So, how were the nephrops?

January 19, 2018 by No Comments | Category Marine Directorate Science, Research Vessel Surveys

Snow at sea At the beginning of January, we blogged about the research adventures of the Alba na Mara as she went off in search of nephrops. The Scientist in Charge of that survey got back in touch with us to let us know how they’d got on:

The west coast TV survey abroad Alba na Mara spent the first day of the cruise (6th Jan) in Fraserburgh due to poor weather. The weather continued to hamper the cruise as the vessel made its way to the west coast, eventually arriving at the planned destination off the north of Jura on Tuesday 9th Jan, following nights spent in Loch Erribol and at Kyle.

The following two days were spent using the TV sledge to survey areas of mud for Nephrops burrow abundance which have not previously been included in the summer Scotia Nephrops TV surveys. These annual cruises use information from BGS charts to direct where the Nephrops TV surveys will be carried out (except in the North Minch where VMS data form the basis of the survey design). To the north west of Jura there is a patch of mud extending out to Colonsay that is already charted. However on the 2016 January cruise (0116A) aboard Alba na Mara, exploratory sites beyond this known ground were investigated using underwater TV cameras and a drop frame. The preliminary results implied the mud covered a larger area than that presently charted, and it is on these grounds the TV sledge was deployed during this part of the 0118A cruise.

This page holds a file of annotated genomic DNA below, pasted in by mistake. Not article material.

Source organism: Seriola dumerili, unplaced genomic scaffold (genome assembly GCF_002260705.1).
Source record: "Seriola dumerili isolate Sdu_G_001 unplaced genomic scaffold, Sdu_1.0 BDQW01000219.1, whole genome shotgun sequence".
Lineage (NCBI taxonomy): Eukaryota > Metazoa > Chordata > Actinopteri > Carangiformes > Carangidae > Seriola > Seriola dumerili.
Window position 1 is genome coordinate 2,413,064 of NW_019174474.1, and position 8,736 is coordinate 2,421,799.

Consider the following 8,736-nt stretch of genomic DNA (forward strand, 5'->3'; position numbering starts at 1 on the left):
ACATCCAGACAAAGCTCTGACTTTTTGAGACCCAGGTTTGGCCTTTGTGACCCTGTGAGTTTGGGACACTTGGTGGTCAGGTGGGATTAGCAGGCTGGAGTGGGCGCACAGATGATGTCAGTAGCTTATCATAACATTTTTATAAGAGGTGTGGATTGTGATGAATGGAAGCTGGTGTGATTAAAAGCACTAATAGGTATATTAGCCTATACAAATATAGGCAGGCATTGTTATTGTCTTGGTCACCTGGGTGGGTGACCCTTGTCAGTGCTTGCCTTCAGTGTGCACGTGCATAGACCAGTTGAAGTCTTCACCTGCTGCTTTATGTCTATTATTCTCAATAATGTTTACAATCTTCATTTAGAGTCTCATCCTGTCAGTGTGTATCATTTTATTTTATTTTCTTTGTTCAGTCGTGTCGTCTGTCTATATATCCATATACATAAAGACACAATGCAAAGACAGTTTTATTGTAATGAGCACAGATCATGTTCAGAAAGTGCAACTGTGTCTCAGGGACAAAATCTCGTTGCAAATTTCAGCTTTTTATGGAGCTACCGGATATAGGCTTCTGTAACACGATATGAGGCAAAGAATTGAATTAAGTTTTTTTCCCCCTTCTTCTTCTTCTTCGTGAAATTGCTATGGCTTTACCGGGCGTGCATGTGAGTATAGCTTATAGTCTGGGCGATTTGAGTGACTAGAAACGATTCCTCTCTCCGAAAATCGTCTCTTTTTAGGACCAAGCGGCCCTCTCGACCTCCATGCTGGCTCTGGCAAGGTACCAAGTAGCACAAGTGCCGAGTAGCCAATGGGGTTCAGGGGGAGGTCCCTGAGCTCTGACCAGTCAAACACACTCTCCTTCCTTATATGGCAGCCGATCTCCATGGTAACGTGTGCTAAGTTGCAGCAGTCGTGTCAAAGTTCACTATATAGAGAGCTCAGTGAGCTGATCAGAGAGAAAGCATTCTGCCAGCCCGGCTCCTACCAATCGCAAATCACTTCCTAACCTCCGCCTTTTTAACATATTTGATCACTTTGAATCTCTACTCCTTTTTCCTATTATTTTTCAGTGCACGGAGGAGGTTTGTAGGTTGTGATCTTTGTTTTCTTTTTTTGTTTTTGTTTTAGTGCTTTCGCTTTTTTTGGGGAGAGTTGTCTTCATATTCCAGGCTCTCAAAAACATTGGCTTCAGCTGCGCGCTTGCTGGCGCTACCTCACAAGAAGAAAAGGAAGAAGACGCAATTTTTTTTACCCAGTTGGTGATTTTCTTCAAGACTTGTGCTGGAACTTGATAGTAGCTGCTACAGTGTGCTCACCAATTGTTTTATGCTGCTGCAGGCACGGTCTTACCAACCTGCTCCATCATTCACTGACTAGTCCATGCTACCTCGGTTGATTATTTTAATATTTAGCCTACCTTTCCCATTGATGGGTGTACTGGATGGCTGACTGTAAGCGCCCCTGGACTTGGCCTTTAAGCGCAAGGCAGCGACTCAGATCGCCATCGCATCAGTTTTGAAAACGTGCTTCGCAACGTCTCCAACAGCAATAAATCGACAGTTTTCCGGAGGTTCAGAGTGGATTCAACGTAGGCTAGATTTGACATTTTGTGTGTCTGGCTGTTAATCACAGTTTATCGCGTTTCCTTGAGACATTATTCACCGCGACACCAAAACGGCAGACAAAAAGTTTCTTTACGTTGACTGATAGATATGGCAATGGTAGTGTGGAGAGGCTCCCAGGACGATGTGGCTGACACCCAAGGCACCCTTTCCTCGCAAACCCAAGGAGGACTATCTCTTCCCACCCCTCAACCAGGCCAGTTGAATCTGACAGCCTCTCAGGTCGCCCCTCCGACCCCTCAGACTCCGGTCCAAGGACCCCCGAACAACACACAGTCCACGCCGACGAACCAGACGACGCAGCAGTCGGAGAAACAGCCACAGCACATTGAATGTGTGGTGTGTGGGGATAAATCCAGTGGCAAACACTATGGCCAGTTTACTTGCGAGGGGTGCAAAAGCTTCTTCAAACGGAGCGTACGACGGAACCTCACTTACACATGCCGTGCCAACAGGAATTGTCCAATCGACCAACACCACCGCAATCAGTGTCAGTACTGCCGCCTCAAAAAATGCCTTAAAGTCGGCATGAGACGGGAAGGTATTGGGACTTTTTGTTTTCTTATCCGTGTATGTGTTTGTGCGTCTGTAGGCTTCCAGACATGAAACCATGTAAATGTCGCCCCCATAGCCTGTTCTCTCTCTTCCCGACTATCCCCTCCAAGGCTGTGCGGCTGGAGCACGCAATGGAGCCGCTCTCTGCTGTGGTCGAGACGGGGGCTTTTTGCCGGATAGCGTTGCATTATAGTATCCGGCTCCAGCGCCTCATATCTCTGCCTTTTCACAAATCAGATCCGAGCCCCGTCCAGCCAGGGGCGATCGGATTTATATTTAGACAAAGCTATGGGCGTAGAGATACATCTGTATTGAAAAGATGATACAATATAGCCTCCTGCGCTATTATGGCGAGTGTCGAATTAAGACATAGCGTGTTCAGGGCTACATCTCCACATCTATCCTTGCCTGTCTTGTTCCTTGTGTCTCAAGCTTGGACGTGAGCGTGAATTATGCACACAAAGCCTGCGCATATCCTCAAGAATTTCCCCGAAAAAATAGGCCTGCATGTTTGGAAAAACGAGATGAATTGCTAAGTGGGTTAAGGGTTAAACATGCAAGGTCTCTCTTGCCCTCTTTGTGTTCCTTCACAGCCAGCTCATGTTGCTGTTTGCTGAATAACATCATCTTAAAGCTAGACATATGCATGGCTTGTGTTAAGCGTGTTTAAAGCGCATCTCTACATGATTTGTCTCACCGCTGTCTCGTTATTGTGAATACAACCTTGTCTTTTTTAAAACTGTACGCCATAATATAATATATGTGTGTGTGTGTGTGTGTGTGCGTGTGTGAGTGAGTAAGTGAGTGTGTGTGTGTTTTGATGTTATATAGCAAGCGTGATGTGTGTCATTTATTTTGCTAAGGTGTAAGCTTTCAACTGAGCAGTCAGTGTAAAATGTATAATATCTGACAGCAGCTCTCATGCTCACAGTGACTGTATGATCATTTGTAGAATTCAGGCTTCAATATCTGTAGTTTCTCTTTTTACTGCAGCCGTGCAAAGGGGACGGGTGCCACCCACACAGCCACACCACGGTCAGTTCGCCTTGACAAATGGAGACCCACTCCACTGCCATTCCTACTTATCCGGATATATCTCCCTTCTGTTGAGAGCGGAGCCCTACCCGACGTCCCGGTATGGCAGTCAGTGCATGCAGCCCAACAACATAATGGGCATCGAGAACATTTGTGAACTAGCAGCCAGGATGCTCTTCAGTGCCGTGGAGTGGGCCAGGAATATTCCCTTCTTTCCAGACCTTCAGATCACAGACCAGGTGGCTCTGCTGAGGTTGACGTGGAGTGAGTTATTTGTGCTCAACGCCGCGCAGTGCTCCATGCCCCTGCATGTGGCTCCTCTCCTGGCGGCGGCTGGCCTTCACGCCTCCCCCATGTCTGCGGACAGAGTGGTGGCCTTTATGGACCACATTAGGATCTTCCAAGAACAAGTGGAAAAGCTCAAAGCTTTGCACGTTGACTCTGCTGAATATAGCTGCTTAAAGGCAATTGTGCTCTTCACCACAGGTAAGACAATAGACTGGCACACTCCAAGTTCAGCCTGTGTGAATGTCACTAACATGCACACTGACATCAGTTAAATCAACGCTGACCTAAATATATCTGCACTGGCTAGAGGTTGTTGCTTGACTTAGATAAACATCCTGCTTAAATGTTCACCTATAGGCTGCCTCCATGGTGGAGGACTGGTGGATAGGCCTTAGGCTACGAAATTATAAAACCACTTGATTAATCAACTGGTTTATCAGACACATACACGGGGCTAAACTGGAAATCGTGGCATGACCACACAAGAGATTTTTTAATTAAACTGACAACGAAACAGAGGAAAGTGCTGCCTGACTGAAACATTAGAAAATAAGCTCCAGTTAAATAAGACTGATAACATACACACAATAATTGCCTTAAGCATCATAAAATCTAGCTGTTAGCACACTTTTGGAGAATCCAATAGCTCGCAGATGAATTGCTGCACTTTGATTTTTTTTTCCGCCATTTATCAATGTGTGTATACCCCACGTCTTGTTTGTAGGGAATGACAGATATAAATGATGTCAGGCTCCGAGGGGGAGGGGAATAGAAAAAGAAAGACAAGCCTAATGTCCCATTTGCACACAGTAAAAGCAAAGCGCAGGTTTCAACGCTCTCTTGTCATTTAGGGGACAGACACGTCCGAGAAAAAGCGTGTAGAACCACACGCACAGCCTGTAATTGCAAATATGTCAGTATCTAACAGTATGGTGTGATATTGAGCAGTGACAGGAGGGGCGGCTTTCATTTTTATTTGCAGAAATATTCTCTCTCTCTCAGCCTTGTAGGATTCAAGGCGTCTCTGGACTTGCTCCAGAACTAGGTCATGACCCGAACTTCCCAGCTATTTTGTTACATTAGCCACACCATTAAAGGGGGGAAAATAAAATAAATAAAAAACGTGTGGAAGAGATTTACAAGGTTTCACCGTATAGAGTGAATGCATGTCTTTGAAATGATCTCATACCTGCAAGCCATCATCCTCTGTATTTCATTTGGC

Two days were spent working between the north west of Jura and to the south of Mull before steaming to anchor off Kerrera on the night of the 11th. Due to the poor weather the work plan for the following two days involved calibration exercises between the TV sledge and drop frame, two methods for investigating Nephrops burrow habitat but each having unique characteristics. This work was carried out in the shelter of Loch Linnhe before heading for Oban on Sunday 14th for the planned half landing and a change of scientific staff.

Notable points so far on this survey have been the significant swings in temperature; outstanding sunrises; Kyle’s RNLI rib using Alba for training purposes; and the magnificent snow topped west coast hills.

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